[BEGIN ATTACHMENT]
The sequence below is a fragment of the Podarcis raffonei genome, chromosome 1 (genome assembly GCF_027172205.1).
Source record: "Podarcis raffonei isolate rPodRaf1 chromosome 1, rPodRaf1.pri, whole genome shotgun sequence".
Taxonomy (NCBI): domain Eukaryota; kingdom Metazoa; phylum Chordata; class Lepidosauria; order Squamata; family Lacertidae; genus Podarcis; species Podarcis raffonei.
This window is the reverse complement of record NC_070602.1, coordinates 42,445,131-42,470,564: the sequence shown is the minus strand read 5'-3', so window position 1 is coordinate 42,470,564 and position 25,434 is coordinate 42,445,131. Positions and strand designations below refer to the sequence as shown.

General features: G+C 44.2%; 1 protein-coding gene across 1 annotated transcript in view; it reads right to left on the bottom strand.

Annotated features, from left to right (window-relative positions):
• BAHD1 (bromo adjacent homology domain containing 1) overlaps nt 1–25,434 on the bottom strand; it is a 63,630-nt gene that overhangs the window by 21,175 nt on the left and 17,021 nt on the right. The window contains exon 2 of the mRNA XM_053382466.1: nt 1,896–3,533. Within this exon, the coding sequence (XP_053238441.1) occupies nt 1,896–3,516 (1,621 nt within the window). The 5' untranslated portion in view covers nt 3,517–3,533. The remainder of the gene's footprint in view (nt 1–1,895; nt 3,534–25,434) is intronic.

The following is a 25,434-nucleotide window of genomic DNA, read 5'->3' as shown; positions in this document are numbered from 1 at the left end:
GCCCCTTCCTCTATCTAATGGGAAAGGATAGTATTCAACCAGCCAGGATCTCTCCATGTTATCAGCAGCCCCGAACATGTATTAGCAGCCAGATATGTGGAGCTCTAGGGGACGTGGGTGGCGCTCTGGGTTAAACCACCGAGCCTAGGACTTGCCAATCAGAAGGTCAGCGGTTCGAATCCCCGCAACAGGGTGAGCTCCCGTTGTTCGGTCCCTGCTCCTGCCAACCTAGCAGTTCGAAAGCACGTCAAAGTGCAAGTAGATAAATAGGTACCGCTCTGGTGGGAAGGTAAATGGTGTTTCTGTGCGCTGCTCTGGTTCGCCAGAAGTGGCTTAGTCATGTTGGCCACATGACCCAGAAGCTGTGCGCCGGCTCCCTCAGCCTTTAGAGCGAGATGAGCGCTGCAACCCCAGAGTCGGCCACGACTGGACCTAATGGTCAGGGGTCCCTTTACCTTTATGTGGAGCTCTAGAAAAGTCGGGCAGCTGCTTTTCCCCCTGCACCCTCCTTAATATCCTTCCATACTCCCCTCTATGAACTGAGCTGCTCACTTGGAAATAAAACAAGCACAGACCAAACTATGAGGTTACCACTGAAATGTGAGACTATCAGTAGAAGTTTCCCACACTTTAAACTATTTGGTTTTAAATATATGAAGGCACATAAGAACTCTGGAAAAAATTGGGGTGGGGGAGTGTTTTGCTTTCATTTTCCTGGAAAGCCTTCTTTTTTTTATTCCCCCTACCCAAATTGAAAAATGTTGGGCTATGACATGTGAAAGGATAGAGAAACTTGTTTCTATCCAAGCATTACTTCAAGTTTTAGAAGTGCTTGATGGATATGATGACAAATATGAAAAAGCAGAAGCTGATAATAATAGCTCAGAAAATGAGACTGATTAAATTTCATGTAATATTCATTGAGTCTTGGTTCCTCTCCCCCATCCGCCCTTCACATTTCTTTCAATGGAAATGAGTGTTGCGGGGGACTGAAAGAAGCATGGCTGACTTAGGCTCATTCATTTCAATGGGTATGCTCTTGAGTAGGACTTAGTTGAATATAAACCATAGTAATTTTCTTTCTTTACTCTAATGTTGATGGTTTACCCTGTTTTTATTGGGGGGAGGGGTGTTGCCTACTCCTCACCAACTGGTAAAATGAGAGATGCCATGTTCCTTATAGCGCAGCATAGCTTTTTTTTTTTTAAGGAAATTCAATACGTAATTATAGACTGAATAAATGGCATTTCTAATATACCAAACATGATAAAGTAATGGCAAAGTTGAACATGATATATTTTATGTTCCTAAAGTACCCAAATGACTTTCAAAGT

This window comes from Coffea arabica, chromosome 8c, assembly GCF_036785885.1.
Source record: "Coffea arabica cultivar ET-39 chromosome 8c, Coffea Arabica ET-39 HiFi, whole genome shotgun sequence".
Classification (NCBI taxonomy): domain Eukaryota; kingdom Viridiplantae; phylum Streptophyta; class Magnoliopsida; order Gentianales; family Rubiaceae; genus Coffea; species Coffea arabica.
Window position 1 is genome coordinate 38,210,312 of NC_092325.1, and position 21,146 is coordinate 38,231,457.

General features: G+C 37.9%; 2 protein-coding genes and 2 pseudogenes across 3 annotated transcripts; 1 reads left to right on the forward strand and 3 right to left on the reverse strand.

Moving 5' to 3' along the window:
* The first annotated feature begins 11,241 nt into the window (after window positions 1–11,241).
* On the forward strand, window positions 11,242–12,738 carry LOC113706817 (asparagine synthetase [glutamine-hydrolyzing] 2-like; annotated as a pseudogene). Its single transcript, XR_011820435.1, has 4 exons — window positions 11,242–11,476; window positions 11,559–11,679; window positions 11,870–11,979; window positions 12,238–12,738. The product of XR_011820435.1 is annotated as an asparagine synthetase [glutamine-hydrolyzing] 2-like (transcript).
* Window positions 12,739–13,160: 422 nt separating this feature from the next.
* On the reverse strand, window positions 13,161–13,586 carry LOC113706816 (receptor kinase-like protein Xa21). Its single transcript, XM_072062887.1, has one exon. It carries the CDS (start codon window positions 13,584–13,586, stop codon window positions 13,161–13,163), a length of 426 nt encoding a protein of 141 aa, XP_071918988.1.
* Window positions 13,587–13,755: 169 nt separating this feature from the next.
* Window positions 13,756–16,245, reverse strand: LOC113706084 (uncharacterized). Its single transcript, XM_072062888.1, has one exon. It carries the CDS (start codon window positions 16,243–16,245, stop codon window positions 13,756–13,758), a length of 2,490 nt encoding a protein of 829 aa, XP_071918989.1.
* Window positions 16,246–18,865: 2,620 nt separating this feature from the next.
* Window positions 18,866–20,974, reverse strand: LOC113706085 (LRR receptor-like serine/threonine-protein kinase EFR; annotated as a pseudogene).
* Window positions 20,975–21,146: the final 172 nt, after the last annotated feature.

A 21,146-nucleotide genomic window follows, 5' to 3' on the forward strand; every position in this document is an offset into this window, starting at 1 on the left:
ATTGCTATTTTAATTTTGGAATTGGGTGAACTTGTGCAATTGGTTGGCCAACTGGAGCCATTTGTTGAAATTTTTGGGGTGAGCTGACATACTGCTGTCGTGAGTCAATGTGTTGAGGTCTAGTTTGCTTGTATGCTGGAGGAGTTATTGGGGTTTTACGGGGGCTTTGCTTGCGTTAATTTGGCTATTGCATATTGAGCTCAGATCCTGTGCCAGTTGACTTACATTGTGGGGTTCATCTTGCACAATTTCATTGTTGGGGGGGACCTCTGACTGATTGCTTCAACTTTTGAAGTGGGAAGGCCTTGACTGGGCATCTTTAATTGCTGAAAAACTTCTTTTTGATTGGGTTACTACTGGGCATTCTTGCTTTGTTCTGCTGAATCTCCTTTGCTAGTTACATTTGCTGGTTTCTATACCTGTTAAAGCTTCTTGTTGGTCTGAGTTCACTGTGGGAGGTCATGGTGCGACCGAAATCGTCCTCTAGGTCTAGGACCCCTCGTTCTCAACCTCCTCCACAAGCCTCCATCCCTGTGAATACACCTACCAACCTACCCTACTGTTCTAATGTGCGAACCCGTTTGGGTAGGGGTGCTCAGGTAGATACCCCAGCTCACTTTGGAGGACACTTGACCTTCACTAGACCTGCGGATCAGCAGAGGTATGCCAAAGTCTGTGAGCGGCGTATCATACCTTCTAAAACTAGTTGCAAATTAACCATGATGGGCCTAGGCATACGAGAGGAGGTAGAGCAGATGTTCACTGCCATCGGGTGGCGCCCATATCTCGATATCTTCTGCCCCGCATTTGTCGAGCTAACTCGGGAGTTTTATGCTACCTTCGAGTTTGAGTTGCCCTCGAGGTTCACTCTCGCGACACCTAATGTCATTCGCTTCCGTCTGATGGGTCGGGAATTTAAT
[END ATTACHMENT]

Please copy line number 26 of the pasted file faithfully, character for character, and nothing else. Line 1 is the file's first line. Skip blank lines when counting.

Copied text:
ATTGCTATTTTAATTTTGGAATTGGGTGAACTTGTGCAATTGGTTGGCCAACTGGAGCCATTTGTTGAAATTTTTGGGGTGAGCTGACATACTGCTGTCGTGAGTCAATGTGTTGAGGTCTAGTTTGCTTGTATGCTGGAGGAGTTATTGGGGTTTTACGGGGGCTTTGCTTGCGTTAATTTGGCTATTGCATATTGAGCTCAGATCCTGTGCCAGTTGACTTACATTGTGGGGTTCATCTTGCACAATTTCATTGTTGGGGGGGACCTCTGACTGATTGCTTCAACTTTTGAAGTGGGAAGGCCTTGACTGGGCATCTTTAATTGCTGAAAAACTTCTTTTTGATTGGGTTACTACTGGGCATTCTTGCTTTGTTCTGCTGAATCTCCTTTGCTAGTTACATTTGCTGGTTTCTATACCTGTTAAAGCTTCTTGTTGGTCTGAGTTCACTGTGGGAGGTCATGGTGCGACCGAAATCGTCCTCTAGGTCTAGGACCCCTCGTTCTCAACCTCCTCCACAAGCCTCCATCCCTGTGAATACACCTACCAACCTACCCTACTGTTCTAATGTGCGAACCCGTTTGGGTAGGGGTGCTCAGGTAGATACCCCAGCTCACTTTGGAGGACACTTGACCTTCACTAGACCTGCGGATCAGCAGAGGTATGCCAAAGTCTGTGAGCGGCGTATCATACCTTCTAAAACTAGTTGCAAATTAACCATGATGGGCCTAGGCATACGAGAGGAGGTAGAGCAGATGTTCACTGCCATCGGGTGGCGCCCATATCTCGATATCTTCTGCCCCGCATTTGTCGAGCTAACTCGGGAGTTTTATGCTACCTTCGAGTTTGAGTTGCCCTCGAGGTTCACTCTCGCGACACCTAATGTCATTCGCTTCCGTCTGATGGGTCGGGAATTTAAT